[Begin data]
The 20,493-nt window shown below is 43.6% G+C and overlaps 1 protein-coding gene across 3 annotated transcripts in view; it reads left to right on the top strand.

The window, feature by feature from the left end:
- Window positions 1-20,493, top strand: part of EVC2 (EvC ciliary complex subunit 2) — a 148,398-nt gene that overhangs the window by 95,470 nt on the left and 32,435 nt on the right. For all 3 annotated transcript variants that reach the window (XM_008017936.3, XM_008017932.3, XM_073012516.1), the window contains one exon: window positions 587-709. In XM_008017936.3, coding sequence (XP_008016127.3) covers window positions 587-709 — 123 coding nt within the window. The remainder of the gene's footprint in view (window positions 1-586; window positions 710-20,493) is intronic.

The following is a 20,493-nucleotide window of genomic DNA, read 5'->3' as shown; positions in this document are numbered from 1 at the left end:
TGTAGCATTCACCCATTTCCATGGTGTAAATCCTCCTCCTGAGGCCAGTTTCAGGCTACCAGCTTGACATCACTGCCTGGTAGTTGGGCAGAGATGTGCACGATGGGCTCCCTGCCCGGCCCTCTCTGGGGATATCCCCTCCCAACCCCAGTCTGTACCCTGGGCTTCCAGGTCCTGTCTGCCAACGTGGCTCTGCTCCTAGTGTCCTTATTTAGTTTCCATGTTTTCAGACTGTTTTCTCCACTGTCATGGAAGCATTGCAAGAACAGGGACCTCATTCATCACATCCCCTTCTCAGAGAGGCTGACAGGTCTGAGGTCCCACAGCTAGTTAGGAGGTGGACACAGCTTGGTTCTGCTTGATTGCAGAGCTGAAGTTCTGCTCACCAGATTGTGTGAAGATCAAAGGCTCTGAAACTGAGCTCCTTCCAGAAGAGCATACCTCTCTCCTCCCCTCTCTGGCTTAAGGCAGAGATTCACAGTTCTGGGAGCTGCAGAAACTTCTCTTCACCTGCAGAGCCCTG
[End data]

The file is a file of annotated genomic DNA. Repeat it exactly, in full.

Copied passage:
The 20,493-nt window shown below is 43.6% G+C and overlaps 1 protein-coding gene across 3 annotated transcripts in view; it reads left to right on the top strand.

The window, feature by feature from the left end:
- Window positions 1-20,493, top strand: part of EVC2 (EvC ciliary complex subunit 2) — a 148,398-nt gene that overhangs the window by 95,470 nt on the left and 32,435 nt on the right. For all 3 annotated transcript variants that reach the window (XM_008017936.3, XM_008017932.3, XM_073012516.1), the window contains one exon: window positions 587-709. In XM_008017936.3, coding sequence (XP_008016127.3) covers window positions 587-709 — 123 coding nt within the window. The remainder of the gene's footprint in view (window positions 1-586; window positions 710-20,493) is intronic.

The following is a 20,493-nucleotide window of genomic DNA, read 5'->3' as shown; positions in this document are numbered from 1 at the left end:
TGTAGCATTCACCCATTTCCATGGTGTAAATCCTCCTCCTGAGGCCAGTTTCAGGCTACCAGCTTGACATCACTGCCTGGTAGTTGGGCAGAGATGTGCACGATGGGCTCCCTGCCCGGCCCTCTCTGGGGATATCCCCTCCCAACCCCAGTCTGTACCCTGGGCTTCCAGGTCCTGTCTGCCAACGTGGCTCTGCTCCTAGTGTCCTTATTTAGTTTCCATGTTTTCAGACTGTTTTCTCCACTGTCATGGAAGCATTGCAAGAACAGGGACCTCATTCATCACATCCCCTTCTCAGAGAGGCTGACAGGTCTGAGGTCCCACAGCTAGTTAGGAGGTGGACACAGCTTGGTTCTGCTTGATTGCAGAGCTGAAGTTCTGCTCACCAGATTGTGTGAAGATCAAAGGCTCTGAAACTGAGCTCCTTCCAGAAGAGCATACCTCTCTCCTCCCCTCTCTGGCTTAAGGCAGAGATTCACAGTTCTGGGAGCTGCAGAAACTTCTCTTCACCTGCAGAGCCCTG